Mike: Well, John, you—
Jim: Take it as a big hint.
Mike: --mentioned it well, too, that it's a problem to be solved. And that's the way most men think is, when there's an issue, what do we do so it's no longer an issue? We have to solve that. And so, if he's taking that stance, she needs to be able to recognize that's how he tends to go.
Jim: You talk in your book, I Wish He Had Come with Instructions: The Woman's Guide to a Man's Brain, you mention in there these ideas of differences and similarities. And I can remember when Jean and I did our premarital counseling, which I think every young couple should do, I think out of 12 couples, three walked out and said they weren't gonna get married. And that's important. Even research shows that if a couple gets at least 10 hours of premarital counseling, they're likelihood of staying together in a lifetime commitment goes up substantially.
So, that's a good place to start. But in that counseling session, we would leave there going, "We are so similar. We are so much alike. That's why we love each other so much." And then after we were married a while—
Jim: --man, I realized I'm extrovert; she's introvert. I'm a morning person; she's a night person. I'm dark chocolate; she's light, milk chocolate. I mean, it was just that everything was different and then those differences were the things that bubbled to the surface as soon as our love fog cleared (Chuckling).
Jim: And then what do you do?
John: Love fog.
Jim: And that's common to most couples, isn't it?
Mike: Well, yeah. I think the similarities is what draws us together in the first spot. We see those similarities. After we are together for a while, we start seeing the differences. My son got married about two years ago and he was in a six-year relationship. It was a Skype relationship. She lived in Mexico. He lived up here. And so, they didn't get to see each other maybe once a year.
But they had this Skype courtship. And then I asked him right after they got married, I said, "What's the biggest surprise been?" And he said, "You know, the biggest surprise is, that when I was in high school, I dated girls that were just like me and I always thought, I'm gonna marry somebody who has similar … the more similar they are to me, the better it's gonna be. That's how I'll know." And he says, "My wife is so radically different. We are exact opposites, but that's what makes it so rich. That's been the biggest surprise. The differences is really what gives us the synergy to make this work."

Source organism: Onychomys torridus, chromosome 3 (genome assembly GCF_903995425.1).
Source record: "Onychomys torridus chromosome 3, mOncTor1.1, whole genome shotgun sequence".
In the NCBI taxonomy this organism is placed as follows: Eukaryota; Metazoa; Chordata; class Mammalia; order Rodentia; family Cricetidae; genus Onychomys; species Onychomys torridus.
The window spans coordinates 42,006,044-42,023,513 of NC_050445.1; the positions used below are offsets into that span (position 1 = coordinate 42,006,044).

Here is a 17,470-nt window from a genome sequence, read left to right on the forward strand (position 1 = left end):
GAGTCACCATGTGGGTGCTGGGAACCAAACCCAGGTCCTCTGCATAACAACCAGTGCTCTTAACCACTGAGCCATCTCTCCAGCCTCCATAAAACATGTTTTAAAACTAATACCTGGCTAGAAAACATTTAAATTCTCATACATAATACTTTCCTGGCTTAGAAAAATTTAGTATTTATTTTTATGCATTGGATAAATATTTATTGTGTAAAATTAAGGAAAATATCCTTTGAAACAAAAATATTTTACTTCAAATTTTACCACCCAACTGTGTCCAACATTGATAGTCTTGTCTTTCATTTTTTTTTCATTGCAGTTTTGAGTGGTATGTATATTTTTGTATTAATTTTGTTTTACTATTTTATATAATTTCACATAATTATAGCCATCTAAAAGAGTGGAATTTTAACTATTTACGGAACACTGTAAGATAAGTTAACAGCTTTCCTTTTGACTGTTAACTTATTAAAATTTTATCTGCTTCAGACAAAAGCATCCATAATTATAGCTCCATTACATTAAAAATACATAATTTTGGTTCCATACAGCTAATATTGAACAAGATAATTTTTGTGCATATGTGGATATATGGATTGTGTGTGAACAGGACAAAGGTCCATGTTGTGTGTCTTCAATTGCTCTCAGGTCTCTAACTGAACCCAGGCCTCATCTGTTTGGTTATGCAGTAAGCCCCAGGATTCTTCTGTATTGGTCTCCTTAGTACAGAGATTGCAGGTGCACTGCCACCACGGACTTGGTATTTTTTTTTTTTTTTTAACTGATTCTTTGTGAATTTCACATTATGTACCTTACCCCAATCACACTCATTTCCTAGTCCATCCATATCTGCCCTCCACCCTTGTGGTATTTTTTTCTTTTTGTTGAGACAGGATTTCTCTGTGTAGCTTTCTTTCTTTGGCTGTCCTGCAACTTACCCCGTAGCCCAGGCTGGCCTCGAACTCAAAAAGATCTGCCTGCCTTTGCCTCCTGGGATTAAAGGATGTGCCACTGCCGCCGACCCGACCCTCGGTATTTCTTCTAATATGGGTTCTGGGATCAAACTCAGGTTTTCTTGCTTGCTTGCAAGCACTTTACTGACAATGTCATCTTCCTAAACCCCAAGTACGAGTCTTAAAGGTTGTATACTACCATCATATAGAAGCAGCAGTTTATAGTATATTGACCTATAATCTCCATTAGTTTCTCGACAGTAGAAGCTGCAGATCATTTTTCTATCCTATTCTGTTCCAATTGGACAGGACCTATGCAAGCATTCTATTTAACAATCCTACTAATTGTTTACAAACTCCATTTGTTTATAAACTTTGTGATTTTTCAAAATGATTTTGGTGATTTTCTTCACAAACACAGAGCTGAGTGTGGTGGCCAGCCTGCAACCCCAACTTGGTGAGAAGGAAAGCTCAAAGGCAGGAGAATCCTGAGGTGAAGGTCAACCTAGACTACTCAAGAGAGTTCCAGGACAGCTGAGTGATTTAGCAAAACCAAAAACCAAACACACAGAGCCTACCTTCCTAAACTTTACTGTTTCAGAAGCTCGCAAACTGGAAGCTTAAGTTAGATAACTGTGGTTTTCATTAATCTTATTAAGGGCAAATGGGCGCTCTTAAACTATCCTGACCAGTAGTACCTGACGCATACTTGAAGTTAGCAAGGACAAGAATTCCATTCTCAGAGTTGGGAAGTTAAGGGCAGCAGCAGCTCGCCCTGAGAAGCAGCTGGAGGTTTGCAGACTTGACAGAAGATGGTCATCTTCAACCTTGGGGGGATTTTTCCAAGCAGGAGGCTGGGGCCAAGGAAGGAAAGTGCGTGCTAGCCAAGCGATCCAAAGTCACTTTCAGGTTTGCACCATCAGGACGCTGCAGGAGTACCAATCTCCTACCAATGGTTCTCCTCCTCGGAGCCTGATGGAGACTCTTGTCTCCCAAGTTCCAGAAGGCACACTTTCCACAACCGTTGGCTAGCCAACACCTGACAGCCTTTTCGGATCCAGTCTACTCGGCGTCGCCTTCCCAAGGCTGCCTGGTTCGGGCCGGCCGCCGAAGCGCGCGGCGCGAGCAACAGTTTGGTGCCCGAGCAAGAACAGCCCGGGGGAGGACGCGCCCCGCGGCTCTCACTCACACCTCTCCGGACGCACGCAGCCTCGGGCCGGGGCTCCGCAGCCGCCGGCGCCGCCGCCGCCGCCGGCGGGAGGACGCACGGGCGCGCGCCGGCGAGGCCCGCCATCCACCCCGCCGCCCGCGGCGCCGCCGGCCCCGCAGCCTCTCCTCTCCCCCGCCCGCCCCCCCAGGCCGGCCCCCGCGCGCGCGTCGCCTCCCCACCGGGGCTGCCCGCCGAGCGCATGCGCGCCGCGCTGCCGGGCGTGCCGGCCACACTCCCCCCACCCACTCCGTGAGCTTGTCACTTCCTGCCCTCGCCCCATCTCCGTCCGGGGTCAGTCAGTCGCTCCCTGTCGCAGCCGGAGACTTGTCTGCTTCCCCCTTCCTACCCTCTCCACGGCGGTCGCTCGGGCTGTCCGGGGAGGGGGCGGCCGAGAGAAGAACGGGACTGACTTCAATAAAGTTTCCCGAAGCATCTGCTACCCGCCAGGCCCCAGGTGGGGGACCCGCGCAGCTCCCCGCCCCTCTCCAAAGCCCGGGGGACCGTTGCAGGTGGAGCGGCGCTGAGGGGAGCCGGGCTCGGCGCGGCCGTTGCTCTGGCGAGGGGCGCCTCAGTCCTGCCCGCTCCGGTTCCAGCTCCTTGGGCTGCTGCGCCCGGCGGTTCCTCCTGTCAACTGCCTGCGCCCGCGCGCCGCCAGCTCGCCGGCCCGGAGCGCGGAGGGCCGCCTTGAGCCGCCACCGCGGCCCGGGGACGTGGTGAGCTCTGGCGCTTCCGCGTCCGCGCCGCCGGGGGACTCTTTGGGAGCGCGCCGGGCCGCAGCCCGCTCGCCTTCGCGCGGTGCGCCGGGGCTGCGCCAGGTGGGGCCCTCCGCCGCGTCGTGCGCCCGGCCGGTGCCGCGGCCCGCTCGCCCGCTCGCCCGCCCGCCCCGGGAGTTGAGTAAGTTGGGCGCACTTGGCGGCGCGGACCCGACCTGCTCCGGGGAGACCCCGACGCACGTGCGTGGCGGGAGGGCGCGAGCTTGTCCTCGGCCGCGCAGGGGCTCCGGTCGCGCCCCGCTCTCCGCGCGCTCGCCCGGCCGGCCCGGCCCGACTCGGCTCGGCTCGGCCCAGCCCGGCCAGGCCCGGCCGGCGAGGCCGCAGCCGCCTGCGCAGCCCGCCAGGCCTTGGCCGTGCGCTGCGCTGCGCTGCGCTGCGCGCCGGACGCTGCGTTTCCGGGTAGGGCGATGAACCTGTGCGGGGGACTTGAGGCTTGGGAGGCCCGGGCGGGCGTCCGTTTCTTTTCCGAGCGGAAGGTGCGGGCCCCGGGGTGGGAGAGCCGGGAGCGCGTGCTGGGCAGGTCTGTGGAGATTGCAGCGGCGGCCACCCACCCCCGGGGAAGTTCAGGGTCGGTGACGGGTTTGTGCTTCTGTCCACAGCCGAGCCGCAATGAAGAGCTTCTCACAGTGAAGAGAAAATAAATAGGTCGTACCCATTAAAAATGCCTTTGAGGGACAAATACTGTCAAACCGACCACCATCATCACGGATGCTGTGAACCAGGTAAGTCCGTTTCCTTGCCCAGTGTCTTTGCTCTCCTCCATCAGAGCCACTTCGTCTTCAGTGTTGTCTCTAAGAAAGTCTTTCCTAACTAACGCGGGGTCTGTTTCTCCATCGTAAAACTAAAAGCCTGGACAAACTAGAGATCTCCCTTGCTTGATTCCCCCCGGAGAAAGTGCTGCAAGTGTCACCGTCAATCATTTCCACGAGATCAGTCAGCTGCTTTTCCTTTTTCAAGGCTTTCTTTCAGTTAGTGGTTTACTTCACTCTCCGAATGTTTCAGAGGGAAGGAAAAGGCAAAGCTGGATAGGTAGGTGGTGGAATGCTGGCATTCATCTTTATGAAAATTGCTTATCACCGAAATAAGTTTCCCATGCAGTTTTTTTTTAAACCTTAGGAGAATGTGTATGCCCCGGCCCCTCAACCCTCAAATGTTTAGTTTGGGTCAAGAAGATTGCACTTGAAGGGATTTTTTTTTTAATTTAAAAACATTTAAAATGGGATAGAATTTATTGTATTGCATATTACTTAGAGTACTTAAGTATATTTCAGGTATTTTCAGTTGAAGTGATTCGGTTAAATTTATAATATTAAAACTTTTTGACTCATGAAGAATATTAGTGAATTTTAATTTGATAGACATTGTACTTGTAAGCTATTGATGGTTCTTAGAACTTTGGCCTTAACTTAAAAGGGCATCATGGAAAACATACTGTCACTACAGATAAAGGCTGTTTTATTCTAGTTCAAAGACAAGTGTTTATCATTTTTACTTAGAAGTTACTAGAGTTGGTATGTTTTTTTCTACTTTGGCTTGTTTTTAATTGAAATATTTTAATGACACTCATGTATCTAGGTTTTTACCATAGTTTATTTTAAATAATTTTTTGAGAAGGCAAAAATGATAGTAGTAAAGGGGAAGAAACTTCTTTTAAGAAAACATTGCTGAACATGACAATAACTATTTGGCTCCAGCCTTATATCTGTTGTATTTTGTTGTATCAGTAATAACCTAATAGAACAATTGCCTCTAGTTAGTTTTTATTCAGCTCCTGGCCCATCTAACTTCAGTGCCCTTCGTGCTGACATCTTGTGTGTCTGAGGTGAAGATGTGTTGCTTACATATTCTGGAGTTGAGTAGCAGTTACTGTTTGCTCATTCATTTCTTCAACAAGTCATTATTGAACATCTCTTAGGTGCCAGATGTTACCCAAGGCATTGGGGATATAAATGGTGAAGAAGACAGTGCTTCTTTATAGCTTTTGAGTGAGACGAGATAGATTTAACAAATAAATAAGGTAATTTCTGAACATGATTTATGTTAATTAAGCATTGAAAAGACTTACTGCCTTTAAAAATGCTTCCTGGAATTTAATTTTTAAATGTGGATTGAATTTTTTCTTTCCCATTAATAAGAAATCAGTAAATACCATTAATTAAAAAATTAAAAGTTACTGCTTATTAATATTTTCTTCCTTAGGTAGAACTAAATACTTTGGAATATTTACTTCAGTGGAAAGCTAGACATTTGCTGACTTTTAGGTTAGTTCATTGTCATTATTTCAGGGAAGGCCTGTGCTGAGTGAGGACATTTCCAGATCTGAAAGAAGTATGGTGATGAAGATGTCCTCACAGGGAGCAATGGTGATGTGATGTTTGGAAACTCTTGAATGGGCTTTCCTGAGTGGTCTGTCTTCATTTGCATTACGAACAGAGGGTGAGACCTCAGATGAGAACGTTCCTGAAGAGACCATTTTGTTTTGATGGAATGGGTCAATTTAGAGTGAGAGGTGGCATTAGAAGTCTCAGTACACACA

Jim: Well, and it's interesting to me and I say it a lot on the program, God wired us to kinda marry somebody that's different from us.
Jim: In your book, you say wives tend to see male differences two ways (Chuckling) and these are funny. One as problems to be fixed. How many of you ladies just said, "That's right. That's exactly right." (Laughter)
Mike: Amen, amen.
Jim: I heard it right through these microphones. How did that happen? And secondly, something they have to live with. That's just the way men are. Yep, you hear it again? I heard it through the microphones (Laughing). I mean, women'll say, yeah, that's it. But I want to say first, talk about that, but then also what's the better way for women to think about their men?
Mike: It really goes back to those similarities again and those differences because when you put women together that have been married for a while, they see the differences that they didn't see at the beginning and they don't know what to do with them. And so, they think, okay, this isn't what I signed up for.